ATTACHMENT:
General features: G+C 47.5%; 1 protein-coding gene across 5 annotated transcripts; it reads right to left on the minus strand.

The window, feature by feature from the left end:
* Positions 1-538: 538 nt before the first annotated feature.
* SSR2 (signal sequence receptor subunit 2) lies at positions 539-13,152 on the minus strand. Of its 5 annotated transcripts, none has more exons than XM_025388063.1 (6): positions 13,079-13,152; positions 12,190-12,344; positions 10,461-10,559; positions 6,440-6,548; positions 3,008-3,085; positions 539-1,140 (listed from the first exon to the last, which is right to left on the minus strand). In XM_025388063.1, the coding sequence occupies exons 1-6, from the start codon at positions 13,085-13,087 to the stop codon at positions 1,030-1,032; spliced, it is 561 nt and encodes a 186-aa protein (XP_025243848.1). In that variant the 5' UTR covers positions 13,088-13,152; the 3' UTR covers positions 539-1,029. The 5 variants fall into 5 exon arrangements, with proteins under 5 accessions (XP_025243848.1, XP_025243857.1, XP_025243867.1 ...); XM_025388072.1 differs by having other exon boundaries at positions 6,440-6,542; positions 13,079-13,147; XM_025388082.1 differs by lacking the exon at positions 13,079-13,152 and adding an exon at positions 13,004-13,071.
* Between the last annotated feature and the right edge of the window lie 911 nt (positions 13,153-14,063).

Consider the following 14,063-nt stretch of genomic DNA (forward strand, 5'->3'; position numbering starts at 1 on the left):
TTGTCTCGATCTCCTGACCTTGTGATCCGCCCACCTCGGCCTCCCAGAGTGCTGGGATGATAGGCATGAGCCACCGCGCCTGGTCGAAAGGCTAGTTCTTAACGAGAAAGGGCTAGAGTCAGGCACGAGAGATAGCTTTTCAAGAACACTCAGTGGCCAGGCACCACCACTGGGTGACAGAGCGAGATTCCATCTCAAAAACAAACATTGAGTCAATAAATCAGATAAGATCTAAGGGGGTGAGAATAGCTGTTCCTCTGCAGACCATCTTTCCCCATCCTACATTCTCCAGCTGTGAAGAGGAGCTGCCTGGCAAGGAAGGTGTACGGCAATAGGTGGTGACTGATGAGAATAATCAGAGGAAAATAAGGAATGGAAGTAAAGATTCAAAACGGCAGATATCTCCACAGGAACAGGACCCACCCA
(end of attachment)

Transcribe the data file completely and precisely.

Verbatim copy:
General features: G+C 47.5%; 1 protein-coding gene across 5 annotated transcripts; it reads right to left on the minus strand.

The window, feature by feature from the left end:
* Positions 1-538: 538 nt before the first annotated feature.
* SSR2 (signal sequence receptor subunit 2) lies at positions 539-13,152 on the minus strand. Of its 5 annotated transcripts, none has more exons than XM_025388063.1 (6): positions 13,079-13,152; positions 12,190-12,344; positions 10,461-10,559; positions 6,440-6,548; positions 3,008-3,085; positions 539-1,140 (listed from the first exon to the last, which is right to left on the minus strand). In XM_025388063.1, the coding sequence occupies exons 1-6, from the start codon at positions 13,085-13,087 to the stop codon at positions 1,030-1,032; spliced, it is 561 nt and encodes a 186-aa protein (XP_025243848.1). In that variant the 5' UTR covers positions 13,088-13,152; the 3' UTR covers positions 539-1,029. The 5 variants fall into 5 exon arrangements, with proteins under 5 accessions (XP_025243848.1, XP_025243857.1, XP_025243867.1 ...); XM_025388072.1 differs by having other exon boundaries at positions 6,440-6,542; positions 13,079-13,147; XM_025388082.1 differs by lacking the exon at positions 13,079-13,152 and adding an exon at positions 13,004-13,071.
* Between the last annotated feature and the right edge of the window lie 911 nt (positions 13,153-14,063).

Consider the following 14,063-nt stretch of genomic DNA (forward strand, 5'->3'; position numbering starts at 1 on the left):
TTGTCTCGATCTCCTGACCTTGTGATCCGCCCACCTCGGCCTCCCAGAGTGCTGGGATGATAGGCATGAGCCACCGCGCCTGGTCGAAAGGCTAGTTCTTAACGAGAAAGGGCTAGAGTCAGGCACGAGAGATAGCTTTTCAAGAACACTCAGTGGCCAGGCACCACCACTGGGTGACAGAGCGAGATTCCATCTCAAAAACAAACATTGAGTCAATAAATCAGATAAGATCTAAGGGGGTGAGAATAGCTGTTCCTCTGCAGACCATCTTTCCCCATCCTACATTCTCCAGCTGTGAAGAGGAGCTGCCTGGCAAGGAAGGTGTACGGCAATAGGTGGTGACTGATGAGAATAATCAGAGGAAAATAAGGAATGGAAGTAAAGATTCAAAACGGCAGATATCTCCACAGGAACAGGACCCACCCA